Auto industry calls on government to accelerate self-driving revolution by backing Automated Vehicles bill

UK automotive sector leaders have called on MPs to urgently back legislation that they claim could unlock the economic and societal benefits of driverless vehicles.

The UK's first driverless bus, parked outside the QEII conference centre during SMMT Connected
The UK's first driverless bus, parked outside the QEII conference centre during SMMT Connected - The Engineer

Announced by the government in November 2023, the Automated Vehicles bill aims to provide a clear legal framework for the safe operation of automated vehicles on roads and other public places in the UK. The bill has already cleared a number of obstacles and is thought to be close to being enacted. However, there are growing fears that its passage could be derailed by a general election.

Talking at SMMT Connected 2024, a major event exploring the future of personal mobility and mass transport organised by automotive trade association the SMMT, the body’s CEO Mike Hawes said that widespread deployment of self-driving vehicles could save 3,200 lives, prevent 53,000 serious accidents and deliver an economic boost of £38bn by 2040.  

With much of the technology now mature, and many UK companies already heavily involved in a number of more advanced export markets, Hawes argued that legislation is vital to accelerate the UK market and warned that a failure to rubber-stamp the bill could set the UK back by years.

“The prize on offer is significant”, he said. “Even with the current timetable, we're unlikely to see self- driving vehicles on our roads before 2026. But if the bill is delayed, that's a delay the UK can ill afford, so we must not squander our advantages.”

Echoing Hawes’ call to action, Prof David Keene, chief executive of tier one automotive supplier and autonomous vehicle developer Aurrigo said: “Legislation is key. We can do as much as we can in terms of vehicle development, software development and systems development. But at the end of the day, you need a framework. Currently, we don't have a policy and we're really close to getting one. I think that cross party approval and consensus is the really important thing about getting that over the line.”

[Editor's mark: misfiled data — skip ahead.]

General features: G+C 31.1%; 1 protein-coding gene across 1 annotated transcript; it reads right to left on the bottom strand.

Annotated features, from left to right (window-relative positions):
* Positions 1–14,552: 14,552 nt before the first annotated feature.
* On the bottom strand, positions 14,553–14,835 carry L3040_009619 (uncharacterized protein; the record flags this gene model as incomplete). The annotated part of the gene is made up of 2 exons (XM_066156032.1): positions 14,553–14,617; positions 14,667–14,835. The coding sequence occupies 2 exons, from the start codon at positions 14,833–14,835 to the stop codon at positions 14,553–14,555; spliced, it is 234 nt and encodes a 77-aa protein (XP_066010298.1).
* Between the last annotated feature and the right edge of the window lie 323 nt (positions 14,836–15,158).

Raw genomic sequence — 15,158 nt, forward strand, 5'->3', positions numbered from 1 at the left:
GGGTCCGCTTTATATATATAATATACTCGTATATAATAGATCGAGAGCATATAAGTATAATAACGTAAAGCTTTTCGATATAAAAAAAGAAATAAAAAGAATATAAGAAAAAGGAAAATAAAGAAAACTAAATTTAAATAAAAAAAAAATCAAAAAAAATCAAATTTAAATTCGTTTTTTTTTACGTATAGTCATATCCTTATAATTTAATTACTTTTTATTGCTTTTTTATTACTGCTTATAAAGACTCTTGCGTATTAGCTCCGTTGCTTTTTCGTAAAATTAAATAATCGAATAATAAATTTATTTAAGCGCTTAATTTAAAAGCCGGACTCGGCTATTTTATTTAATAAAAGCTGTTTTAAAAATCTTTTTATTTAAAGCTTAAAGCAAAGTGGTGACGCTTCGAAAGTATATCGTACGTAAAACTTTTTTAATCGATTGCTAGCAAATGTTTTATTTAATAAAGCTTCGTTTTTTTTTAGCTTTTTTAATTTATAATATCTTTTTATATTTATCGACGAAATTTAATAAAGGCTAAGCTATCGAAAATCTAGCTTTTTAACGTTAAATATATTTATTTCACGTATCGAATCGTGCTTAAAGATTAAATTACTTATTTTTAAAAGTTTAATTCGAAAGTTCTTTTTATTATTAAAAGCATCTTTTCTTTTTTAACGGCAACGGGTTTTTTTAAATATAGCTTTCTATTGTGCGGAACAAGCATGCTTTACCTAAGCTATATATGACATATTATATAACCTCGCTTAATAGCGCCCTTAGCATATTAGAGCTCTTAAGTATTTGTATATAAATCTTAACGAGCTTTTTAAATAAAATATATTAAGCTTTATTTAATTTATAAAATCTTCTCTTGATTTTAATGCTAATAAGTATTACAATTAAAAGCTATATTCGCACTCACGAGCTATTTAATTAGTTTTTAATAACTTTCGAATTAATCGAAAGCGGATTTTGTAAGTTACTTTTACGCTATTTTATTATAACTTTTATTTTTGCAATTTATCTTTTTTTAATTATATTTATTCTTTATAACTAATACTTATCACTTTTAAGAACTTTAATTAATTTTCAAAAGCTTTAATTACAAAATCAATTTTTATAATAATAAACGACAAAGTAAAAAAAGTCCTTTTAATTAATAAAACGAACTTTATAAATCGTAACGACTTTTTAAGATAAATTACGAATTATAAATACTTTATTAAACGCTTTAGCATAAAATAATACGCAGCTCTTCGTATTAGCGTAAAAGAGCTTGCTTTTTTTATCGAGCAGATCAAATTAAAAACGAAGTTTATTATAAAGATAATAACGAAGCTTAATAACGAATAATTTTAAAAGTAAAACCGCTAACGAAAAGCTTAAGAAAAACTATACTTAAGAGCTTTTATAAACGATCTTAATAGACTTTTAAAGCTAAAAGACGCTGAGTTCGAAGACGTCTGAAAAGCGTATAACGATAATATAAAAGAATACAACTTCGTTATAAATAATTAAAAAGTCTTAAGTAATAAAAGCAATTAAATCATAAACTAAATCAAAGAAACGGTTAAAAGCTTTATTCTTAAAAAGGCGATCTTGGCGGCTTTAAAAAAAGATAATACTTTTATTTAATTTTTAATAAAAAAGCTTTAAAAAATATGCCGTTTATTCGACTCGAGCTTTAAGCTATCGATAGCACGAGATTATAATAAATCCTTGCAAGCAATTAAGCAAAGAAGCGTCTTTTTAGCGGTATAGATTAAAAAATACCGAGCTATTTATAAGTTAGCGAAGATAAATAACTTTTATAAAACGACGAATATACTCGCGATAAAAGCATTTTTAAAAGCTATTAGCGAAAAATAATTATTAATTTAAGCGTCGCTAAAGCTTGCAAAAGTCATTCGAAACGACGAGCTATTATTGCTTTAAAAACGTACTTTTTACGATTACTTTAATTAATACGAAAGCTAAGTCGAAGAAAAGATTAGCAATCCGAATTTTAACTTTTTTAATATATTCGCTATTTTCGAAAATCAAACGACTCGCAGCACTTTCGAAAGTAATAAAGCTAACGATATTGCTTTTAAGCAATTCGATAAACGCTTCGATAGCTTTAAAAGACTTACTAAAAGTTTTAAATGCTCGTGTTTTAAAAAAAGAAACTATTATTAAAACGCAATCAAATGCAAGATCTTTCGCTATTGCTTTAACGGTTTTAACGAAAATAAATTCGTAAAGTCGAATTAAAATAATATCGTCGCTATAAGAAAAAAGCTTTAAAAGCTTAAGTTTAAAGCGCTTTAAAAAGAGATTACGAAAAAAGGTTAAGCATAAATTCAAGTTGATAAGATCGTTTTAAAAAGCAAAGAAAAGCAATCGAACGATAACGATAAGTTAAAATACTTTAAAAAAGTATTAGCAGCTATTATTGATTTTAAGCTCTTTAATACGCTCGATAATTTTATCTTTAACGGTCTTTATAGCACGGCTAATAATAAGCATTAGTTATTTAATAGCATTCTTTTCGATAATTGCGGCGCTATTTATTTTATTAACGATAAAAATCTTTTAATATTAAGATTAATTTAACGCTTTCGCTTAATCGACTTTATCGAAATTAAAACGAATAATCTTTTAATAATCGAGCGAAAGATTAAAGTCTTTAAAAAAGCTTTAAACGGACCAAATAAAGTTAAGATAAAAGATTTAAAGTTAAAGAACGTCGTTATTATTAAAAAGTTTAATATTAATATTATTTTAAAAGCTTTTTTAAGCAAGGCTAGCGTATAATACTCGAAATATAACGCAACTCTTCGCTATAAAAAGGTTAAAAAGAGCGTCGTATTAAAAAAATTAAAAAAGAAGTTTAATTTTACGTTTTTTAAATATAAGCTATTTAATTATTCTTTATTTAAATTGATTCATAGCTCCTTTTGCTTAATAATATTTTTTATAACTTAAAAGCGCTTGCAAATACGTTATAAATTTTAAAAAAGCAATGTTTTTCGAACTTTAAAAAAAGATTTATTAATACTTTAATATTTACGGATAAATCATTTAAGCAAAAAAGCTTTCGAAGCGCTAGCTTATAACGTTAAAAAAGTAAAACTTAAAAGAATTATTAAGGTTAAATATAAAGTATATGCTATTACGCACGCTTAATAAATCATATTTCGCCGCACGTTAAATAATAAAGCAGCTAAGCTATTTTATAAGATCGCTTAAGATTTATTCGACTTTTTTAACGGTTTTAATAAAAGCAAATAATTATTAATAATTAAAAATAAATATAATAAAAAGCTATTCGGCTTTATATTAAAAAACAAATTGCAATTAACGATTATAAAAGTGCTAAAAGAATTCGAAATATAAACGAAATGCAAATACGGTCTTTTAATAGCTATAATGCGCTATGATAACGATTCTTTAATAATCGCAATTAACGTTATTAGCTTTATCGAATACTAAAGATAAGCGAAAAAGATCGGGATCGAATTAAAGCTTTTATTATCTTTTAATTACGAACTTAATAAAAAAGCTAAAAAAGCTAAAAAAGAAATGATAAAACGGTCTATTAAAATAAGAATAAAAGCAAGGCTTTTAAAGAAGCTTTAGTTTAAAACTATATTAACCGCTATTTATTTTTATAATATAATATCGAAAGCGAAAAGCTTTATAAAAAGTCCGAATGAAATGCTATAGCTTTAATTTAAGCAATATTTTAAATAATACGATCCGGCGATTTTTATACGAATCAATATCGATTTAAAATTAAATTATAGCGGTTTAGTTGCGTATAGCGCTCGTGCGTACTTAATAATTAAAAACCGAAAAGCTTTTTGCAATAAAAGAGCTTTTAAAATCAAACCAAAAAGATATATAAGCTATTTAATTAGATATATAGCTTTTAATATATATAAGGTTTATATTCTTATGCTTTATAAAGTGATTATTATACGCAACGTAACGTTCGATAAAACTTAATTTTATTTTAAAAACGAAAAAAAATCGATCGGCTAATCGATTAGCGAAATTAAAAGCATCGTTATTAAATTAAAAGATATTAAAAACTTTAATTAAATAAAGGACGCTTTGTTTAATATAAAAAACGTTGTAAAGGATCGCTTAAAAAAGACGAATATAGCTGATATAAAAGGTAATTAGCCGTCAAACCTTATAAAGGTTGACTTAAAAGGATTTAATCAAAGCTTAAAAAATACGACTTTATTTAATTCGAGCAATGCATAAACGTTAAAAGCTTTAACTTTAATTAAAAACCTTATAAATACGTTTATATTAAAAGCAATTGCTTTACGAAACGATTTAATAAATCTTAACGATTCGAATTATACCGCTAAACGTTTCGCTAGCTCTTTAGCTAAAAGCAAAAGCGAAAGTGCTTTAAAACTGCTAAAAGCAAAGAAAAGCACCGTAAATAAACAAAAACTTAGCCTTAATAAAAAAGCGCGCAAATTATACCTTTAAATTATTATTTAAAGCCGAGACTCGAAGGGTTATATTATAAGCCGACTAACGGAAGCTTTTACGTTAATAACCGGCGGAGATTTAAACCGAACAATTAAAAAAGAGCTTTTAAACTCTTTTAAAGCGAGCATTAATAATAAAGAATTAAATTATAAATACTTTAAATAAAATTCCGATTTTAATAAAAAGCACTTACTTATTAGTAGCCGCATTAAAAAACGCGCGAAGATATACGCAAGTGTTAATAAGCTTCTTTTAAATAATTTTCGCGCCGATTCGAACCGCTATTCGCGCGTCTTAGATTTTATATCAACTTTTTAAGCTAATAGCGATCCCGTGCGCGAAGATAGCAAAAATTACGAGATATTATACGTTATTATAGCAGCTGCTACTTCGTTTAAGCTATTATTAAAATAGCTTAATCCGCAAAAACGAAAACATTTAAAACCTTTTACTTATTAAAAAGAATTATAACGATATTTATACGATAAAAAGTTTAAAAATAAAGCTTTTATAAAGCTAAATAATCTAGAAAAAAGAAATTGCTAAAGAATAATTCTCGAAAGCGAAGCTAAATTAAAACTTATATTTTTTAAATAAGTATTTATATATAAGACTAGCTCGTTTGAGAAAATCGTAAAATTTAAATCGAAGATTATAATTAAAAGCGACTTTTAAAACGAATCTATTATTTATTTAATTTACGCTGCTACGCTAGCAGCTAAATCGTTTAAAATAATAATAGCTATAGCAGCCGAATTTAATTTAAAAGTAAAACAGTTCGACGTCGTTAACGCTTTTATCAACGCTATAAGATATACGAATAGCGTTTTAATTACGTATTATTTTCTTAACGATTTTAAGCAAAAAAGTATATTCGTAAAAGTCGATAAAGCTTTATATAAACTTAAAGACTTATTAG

Brynn Balcombe, Autonomy Systems & Regulation expert at autonomous vehicle software company Oxa (formerly Oxbotica) added that whilst agreement is clearly desirable to in terms of developing the UK market, it’s not impacting the pace of innovation at UK firms active in other international markets such as the EU, which implemented regulations for automated driving solutions back in 2022. 

“We've done testing over in Germany, and we've been out to the US, where we had our first commercial deployment earlier this earlier this month, so it's not slowing down the pace of our UK company's development because we are able to export our technologies.”

The bill is also expected to play a key role in all important efforts to shore up consumer confidence in driverless technologies.

 “It is understandable….given there are no self-driving vehicles currently on UK roads, that people will be anxious,” said Hawes.  “That's why our industry must work with government to dispel any myths, and make sure that the benefits of this technology are communicated.”

Whilst there have already been lots of trials that have helped shift public perception (indeed a recent SMMT commissioned YouGov survey suggests that nearly a third of all adults (29 per cent) would use an automated passenger service today) there is still work to do, and the bill will be critical in this regard.  

“What goes into that bill is really fundamental to our industry,” said Balcombe, “in terms of how we deploy the technology safely, legally, and bring the public with us on that journey.”